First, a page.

Wednesday, 27 March 2013

Chess Blog

This is a new chess blog devoted mainly to Romantic (19th-century)-style chess openings, in which material (typically one or two pawns) is sacrificed early in the game in order to get rapid development and attacking chances right from the start.

I have a chess site at which provides an encyclopaedic coverage of some of these gambits.  I am also developing a new site at (still in its early stages of construction) which aims to produce articles accompanied by replayable illustrative games, and expect to blog a fair bit about these systems.

Certain Romantic gambits are occasionally seen even at grandmaster level, for instance Nigel Short often uses the Evans Gambit (1.e4 e5 2.Nf3 Nc6 3.Bc4 Bc5 4.b4), Alexander Morozevich likes the Albin Counter-Gambit (1.d4 d5 2.c4 e5) and the King's Gambit (1.e4 e5 2.f4) is used as an occasional weapon by numerous grandmasters.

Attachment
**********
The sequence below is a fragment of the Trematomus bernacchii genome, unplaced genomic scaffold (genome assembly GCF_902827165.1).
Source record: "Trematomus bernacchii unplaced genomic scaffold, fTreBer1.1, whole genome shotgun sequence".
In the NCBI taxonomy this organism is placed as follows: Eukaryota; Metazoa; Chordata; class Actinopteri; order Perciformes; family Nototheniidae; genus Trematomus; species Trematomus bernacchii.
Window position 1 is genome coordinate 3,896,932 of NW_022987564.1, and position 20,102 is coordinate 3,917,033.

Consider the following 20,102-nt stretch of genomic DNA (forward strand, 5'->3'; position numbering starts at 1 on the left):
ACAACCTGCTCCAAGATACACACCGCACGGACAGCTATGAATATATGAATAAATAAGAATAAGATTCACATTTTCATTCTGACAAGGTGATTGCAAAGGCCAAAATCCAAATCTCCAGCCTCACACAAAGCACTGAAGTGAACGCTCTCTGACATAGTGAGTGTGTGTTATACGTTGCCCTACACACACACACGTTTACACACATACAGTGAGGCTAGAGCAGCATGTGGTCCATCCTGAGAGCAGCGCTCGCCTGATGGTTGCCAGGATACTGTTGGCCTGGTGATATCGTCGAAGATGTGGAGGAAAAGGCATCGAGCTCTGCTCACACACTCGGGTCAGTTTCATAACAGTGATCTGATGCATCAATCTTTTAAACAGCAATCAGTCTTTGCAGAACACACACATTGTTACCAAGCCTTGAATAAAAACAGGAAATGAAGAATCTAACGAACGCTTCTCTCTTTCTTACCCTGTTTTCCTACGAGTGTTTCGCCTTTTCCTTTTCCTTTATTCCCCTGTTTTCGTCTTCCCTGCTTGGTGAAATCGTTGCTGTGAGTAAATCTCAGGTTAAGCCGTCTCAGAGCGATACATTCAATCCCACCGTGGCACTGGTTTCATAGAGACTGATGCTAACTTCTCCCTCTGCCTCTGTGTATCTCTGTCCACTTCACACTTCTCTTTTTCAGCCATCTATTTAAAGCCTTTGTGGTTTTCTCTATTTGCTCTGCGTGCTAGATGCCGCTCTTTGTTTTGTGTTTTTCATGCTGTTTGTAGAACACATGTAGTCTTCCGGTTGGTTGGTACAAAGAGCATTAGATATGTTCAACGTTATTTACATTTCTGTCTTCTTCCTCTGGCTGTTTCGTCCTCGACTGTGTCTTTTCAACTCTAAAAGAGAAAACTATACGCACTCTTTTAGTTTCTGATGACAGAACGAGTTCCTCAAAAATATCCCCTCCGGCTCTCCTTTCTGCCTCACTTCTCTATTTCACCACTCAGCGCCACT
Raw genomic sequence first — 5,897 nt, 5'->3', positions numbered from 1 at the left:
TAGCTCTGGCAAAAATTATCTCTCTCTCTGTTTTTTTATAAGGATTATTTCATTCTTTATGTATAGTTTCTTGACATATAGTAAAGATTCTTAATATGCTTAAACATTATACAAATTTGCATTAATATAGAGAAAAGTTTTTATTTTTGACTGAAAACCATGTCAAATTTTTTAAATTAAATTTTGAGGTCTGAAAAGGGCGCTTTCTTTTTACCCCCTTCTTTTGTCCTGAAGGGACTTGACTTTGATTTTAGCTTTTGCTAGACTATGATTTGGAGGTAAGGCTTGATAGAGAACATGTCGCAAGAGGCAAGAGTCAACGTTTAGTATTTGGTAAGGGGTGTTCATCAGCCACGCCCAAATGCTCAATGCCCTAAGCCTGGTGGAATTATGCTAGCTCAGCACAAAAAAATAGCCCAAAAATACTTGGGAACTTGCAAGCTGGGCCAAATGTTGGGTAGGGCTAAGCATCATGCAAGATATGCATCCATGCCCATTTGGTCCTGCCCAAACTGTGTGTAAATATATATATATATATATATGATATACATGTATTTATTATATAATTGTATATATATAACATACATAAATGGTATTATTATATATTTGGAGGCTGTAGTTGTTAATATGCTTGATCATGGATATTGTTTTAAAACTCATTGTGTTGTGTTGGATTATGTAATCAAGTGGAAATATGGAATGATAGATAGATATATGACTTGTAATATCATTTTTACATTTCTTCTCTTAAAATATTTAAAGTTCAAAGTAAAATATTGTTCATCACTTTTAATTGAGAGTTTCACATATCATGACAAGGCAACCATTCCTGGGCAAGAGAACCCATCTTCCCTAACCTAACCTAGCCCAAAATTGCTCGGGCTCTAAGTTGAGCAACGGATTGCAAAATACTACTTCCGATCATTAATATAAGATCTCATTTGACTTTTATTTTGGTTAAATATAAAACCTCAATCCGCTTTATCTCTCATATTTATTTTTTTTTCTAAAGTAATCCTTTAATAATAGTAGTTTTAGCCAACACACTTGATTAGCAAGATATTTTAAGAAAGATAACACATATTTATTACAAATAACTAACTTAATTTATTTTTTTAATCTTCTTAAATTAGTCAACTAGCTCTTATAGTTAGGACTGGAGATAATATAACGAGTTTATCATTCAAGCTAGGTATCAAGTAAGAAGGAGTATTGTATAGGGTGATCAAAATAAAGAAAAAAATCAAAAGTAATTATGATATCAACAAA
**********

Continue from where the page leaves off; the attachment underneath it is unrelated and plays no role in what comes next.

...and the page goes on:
On the whole, though, the top GMs have largely abandoned these Romantic openings because defence at the highest levels of chess is very good, combined with deep computer-assisted opening preparation, and thus opponents can navigate their way through the complications and achieve at least equality.  Thus, most GMs tend to adopt more positionally sophisticated openings, against which the paths to equality as Black, or a slight advantage as White, are harder to find.

But the overwhelming majority of chess players never reach grandmaster level.  The 19th century gambits are an ideal training ground for tactics and the importance of getting your pieces out for beginners and improving players.  For players up to and including county standard, who enjoy wild attacking play, these openings can serve as openings for life and provide a lot of fun.